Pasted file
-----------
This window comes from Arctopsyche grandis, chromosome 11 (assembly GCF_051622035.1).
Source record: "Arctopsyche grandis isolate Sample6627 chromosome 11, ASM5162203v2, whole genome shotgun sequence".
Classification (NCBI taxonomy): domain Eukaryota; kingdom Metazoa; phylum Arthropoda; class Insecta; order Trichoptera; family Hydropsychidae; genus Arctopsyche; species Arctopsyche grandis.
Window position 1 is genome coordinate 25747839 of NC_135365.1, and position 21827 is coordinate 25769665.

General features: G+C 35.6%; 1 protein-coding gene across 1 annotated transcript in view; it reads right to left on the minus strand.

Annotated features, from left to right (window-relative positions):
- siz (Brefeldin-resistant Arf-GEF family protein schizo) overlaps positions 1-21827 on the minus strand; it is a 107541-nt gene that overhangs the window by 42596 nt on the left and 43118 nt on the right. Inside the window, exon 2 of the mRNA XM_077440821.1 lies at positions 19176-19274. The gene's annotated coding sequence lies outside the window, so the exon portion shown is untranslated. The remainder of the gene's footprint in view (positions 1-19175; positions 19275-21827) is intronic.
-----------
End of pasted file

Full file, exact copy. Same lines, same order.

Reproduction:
This window comes from Arctopsyche grandis, chromosome 11 (assembly GCF_051622035.1).
Source record: "Arctopsyche grandis isolate Sample6627 chromosome 11, ASM5162203v2, whole genome shotgun sequence".
Classification (NCBI taxonomy): domain Eukaryota; kingdom Metazoa; phylum Arthropoda; class Insecta; order Trichoptera; family Hydropsychidae; genus Arctopsyche; species Arctopsyche grandis.
Window position 1 is genome coordinate 25747839 of NC_135365.1, and position 21827 is coordinate 25769665.

General features: G+C 35.6%; 1 protein-coding gene across 1 annotated transcript in view; it reads right to left on the minus strand.

Annotated features, from left to right (window-relative positions):
- siz (Brefeldin-resistant Arf-GEF family protein schizo) overlaps positions 1-21827 on the minus strand; it is a 107541-nt gene that overhangs the window by 42596 nt on the left and 43118 nt on the right. Inside the window, exon 2 of the mRNA XM_077440821.1 lies at positions 19176-19274. The gene's annotated coding sequence lies outside the window, so the exon portion shown is untranslated. The remainder of the gene's footprint in view (positions 1-19175; positions 19275-21827) is intronic.